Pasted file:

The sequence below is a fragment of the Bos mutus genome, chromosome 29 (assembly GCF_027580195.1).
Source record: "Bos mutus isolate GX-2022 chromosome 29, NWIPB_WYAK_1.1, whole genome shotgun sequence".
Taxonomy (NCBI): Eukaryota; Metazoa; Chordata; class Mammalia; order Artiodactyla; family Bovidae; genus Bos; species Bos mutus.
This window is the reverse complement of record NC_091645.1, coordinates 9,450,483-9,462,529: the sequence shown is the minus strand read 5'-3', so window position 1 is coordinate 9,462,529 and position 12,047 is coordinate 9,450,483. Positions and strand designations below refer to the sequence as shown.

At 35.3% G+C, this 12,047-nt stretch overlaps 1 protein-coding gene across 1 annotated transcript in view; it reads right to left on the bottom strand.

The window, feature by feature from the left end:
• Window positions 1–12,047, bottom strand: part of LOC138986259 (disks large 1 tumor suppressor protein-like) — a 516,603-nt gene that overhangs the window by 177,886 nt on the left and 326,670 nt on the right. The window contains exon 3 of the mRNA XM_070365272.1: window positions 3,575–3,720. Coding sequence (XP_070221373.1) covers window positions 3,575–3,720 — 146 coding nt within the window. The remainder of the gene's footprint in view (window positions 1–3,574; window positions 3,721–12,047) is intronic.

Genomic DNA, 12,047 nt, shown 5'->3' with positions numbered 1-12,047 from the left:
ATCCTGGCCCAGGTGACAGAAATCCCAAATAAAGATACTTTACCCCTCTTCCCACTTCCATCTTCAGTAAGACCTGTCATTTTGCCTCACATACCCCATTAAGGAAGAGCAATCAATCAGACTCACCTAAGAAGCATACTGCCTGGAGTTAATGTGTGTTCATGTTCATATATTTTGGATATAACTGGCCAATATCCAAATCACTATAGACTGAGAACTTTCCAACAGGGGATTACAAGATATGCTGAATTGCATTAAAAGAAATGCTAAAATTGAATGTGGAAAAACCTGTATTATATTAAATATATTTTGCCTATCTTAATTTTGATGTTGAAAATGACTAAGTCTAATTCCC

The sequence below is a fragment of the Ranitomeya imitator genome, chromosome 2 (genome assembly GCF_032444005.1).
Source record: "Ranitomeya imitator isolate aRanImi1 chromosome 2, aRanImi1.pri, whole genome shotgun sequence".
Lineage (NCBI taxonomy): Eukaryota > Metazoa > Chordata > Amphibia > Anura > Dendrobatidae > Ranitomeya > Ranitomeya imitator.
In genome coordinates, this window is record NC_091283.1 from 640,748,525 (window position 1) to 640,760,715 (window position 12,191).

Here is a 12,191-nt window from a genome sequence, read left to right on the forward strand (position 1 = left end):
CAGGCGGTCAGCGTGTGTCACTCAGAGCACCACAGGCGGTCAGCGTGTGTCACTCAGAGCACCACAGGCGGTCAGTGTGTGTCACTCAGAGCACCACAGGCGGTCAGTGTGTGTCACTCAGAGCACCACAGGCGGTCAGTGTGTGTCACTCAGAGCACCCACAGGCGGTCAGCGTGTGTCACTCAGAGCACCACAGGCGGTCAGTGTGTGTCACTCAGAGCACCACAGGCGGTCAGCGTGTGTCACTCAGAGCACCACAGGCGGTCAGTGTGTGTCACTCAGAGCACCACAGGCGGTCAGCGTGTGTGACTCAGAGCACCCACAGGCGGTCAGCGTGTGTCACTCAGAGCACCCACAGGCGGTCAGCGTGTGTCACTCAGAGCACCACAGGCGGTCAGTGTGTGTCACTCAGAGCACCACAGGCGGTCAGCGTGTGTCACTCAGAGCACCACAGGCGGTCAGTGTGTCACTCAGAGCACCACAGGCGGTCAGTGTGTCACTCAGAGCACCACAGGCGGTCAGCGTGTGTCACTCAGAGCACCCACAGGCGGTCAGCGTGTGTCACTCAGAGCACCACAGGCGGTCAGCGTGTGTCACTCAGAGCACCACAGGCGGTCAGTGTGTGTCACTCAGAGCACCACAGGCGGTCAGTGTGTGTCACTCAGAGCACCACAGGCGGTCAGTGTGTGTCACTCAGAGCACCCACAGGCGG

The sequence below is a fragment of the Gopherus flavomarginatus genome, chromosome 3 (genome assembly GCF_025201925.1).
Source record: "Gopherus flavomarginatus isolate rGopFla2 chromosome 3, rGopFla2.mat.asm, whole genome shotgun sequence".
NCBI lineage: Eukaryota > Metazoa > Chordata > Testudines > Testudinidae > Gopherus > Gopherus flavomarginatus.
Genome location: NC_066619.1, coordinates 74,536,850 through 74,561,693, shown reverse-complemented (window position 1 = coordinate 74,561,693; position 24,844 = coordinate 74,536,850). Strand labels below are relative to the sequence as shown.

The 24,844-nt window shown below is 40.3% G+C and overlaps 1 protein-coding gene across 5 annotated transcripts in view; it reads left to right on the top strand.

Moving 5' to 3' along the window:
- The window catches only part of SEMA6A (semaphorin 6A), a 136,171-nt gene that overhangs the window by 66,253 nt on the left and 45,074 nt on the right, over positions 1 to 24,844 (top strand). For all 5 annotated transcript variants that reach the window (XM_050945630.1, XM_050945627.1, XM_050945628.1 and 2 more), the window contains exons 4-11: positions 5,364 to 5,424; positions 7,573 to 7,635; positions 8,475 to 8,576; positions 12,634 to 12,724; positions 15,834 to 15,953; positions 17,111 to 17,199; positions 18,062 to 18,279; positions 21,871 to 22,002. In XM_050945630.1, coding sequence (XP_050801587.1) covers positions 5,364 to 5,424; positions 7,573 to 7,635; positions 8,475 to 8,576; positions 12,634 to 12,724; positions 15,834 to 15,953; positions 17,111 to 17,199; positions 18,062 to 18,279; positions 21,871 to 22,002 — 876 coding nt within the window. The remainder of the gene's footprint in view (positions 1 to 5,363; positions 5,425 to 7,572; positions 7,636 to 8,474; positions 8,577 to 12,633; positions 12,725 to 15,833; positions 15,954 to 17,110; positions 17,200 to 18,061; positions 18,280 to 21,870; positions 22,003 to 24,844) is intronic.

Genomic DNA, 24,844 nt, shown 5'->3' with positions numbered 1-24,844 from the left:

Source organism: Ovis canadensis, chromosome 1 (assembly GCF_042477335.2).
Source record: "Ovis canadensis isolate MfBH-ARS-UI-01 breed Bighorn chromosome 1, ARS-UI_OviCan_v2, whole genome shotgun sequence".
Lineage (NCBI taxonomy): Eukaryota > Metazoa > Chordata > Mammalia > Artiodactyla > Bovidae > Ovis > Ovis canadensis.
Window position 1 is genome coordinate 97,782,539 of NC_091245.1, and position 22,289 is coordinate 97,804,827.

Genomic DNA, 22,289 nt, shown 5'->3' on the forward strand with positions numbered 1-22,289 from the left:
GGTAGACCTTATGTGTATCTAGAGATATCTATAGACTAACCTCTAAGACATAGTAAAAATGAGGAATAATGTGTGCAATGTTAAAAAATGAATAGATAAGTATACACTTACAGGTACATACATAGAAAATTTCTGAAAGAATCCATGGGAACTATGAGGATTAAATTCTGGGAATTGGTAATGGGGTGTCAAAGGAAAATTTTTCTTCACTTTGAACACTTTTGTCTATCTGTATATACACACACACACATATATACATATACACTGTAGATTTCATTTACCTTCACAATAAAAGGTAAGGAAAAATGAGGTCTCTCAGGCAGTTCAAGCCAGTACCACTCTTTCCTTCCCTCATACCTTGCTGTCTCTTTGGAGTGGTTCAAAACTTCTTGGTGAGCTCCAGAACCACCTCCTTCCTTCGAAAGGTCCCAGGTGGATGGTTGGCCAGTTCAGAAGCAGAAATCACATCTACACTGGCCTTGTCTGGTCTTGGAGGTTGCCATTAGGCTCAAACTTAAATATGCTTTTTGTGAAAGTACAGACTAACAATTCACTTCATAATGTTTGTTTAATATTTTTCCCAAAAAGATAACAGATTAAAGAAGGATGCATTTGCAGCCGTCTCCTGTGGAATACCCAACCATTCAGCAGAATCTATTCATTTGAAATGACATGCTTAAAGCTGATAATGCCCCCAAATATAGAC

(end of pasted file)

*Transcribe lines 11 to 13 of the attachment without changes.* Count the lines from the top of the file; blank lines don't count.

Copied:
Source record: "Ranitomeya imitator isolate aRanImi1 chromosome 2, aRanImi1.pri, whole genome shotgun sequence".
Lineage (NCBI taxonomy): Eukaryota > Metazoa > Chordata > Amphibia > Anura > Dendrobatidae > Ranitomeya > Ranitomeya imitator.
In genome coordinates, this window is record NC_091283.1 from 640,748,525 (window position 1) to 640,760,715 (window position 12,191).